remorse-manuscript-socialandlegalstudies-websiteedition.doc

If the offender shows remorse that can be validated

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threat of pain and punishment. If the offender shows remorse that can be validated, it is because he(she)actually feels the emotions they are displaying. If the offender fails to offer a convincing demonstration, it is a reflection of what is lacking in his or her character- that he(she) has succumbed to the temptation to act strategically and self- interestedly rather than sincerely and spontaneously or that he(she) simply lacks the capacity to feel remorse. In all instances, the wrongdoer reveals who they are- as either filled with remorse or as rationally manipulating the court to produce the least painful result or as lacking in moral capacity. Never do we encounter the narrative of the offender who is humbled and brought to remorse by fear of the law itself. But if law’s violence is the unnamable condition under which demonstrations of remorse occur, juridical speech gives tacit acknowledgement to the always tenuous relationship between appearance and reality. Attributions of remorse are invariably contestable and because they are contestable, always provisional. Each of the criteria enunciated above- acknowledgement, suffering, and personal transformation- can be expanded beyond 30
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whatever the offender has demonstrated. While Mr. R’s claim to remorse was rejected by a higher court, Mr. C’s claim was also challenged because he had not attended the funeral of his friend nor apologized directly to the family- a challenge that the judge in this case did not accept. ` Even among those who have been credited with ‘ extreme remorse,’ such as another offender who is described as experiencing “a great deal of grief and guilt” regarding the act that led to her conviction for Impaired Driving causing death, her claim to remorsefulness is contested by the Crown after learning that she continued to drink after the offence and lied about it. Does this imply that her resolve to change her behavior was half-hearted or insincere or can she still qualify as remorseful because she told the court the truth about her deception when the parole officers were preparing their recommendations ( R. v. Shore [2002]:24)? Or in another case, a man who was charged with first degree murder of his mother is credited by one psychiatrist with feeling remorse because of his “spontaneous and appropriate tears” but challenged by another because his remorse was “variable” and would not necessarily prevent a recurrence( R.v.W.G.F. [ 2003]: 4). In the majority of cases from the population here analyzed, the judgement mentions that the claims to remorse advanced by the defense were challenged by the prosecution with the court sometimes defending the claim and at other times rejecting it. As compelling as the narrative of acknowledgement, suffering, and personal transformation may be, judicial discourse is permeated by an equally compelling counter- narrative that, no matter how effortful the moral performance, offenders are ultimately ruled less by conscience than by self-interest. The coexistence of these two narratives together with the aforementioned flexibility in how the criteria for identifying remorse are applied are what make the designation ambiguous and provisional. The construing of 31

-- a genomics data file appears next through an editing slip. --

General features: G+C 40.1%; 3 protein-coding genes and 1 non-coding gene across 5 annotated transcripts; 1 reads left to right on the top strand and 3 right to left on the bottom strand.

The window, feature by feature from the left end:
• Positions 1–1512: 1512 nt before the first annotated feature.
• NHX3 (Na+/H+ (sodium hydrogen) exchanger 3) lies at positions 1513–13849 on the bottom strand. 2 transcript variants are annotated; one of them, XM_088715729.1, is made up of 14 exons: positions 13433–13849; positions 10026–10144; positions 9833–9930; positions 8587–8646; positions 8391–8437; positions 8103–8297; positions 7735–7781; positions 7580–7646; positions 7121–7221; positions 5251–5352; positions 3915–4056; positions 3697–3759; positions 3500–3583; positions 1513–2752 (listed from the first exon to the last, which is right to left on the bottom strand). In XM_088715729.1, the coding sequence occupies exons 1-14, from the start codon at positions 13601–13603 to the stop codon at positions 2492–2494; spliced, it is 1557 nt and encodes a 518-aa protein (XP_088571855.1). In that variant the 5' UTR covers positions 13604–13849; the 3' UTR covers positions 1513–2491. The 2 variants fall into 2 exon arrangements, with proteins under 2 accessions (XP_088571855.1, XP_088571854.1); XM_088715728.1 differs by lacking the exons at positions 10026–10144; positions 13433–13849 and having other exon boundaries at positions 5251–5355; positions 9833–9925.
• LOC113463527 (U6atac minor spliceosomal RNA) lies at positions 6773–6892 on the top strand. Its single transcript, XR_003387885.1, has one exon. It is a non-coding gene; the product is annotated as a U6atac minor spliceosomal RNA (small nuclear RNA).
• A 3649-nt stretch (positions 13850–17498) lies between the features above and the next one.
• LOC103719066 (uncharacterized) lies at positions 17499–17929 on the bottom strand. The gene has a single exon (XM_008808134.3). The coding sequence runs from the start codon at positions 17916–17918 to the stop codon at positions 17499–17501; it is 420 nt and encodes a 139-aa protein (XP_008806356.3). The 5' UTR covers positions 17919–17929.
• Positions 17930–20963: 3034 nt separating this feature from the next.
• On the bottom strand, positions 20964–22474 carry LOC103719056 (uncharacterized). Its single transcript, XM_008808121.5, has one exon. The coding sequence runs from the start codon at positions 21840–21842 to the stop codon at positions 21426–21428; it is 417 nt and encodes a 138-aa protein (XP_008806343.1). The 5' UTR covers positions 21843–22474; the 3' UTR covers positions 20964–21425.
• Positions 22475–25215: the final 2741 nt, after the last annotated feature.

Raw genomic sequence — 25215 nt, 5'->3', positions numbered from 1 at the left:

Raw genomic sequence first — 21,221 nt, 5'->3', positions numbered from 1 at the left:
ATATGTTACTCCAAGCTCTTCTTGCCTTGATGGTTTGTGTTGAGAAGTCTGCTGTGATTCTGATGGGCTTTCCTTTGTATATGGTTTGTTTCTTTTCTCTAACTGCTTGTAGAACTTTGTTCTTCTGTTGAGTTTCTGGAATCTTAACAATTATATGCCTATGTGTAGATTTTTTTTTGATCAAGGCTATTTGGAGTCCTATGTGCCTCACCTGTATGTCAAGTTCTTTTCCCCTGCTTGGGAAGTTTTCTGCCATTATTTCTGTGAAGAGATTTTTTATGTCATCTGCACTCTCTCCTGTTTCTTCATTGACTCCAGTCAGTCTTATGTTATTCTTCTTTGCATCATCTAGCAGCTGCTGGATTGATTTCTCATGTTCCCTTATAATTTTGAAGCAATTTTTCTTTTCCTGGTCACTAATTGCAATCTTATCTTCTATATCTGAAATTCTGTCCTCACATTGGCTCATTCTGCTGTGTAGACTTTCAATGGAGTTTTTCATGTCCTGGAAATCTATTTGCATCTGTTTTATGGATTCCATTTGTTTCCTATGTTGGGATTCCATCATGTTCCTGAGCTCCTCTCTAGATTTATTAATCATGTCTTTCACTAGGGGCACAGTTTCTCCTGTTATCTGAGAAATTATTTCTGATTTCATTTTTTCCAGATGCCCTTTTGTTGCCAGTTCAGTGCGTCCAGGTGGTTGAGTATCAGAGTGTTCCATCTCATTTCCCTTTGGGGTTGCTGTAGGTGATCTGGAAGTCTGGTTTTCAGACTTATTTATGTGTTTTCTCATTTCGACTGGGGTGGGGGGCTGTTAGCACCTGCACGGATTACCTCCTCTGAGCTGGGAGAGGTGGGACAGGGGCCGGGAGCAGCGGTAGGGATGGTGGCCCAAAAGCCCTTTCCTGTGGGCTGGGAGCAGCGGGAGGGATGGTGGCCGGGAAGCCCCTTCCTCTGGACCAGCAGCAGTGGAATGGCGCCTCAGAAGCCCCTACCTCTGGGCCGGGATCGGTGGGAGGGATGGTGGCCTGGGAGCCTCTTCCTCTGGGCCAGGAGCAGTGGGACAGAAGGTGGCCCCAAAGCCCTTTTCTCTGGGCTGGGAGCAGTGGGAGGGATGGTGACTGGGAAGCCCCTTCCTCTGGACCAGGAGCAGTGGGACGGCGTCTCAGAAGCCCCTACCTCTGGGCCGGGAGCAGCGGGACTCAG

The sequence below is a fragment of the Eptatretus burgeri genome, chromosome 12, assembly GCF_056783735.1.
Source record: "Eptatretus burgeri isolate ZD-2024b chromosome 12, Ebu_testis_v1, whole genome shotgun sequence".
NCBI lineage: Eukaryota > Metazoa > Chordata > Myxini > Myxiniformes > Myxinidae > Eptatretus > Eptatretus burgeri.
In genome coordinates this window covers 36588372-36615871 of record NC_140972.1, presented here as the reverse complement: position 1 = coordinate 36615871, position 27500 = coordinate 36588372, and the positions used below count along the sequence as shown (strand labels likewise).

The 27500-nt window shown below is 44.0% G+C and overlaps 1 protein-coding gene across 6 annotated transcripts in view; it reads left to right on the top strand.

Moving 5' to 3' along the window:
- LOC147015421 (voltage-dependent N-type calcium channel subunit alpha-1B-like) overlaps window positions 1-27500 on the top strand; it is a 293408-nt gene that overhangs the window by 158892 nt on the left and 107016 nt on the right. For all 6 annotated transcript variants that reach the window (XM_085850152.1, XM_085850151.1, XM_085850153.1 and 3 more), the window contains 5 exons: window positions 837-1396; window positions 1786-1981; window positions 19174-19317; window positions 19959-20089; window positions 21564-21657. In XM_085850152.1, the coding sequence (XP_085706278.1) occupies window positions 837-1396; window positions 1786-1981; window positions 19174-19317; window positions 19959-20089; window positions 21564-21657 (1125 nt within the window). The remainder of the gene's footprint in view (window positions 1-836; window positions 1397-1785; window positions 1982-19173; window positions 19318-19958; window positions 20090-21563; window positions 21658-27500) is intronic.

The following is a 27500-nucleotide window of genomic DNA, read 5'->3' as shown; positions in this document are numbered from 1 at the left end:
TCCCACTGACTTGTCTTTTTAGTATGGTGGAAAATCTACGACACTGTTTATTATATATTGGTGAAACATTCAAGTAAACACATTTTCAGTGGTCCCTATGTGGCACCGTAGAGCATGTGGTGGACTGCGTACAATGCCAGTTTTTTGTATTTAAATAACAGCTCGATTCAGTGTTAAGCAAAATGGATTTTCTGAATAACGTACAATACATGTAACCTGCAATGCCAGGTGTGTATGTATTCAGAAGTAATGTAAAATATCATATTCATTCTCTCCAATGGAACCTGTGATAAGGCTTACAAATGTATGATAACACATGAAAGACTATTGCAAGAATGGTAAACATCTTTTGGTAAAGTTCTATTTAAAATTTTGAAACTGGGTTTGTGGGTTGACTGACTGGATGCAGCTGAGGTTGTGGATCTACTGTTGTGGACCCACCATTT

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Mr. R as remorseful and the subsequent revocation of this judgement is simply an
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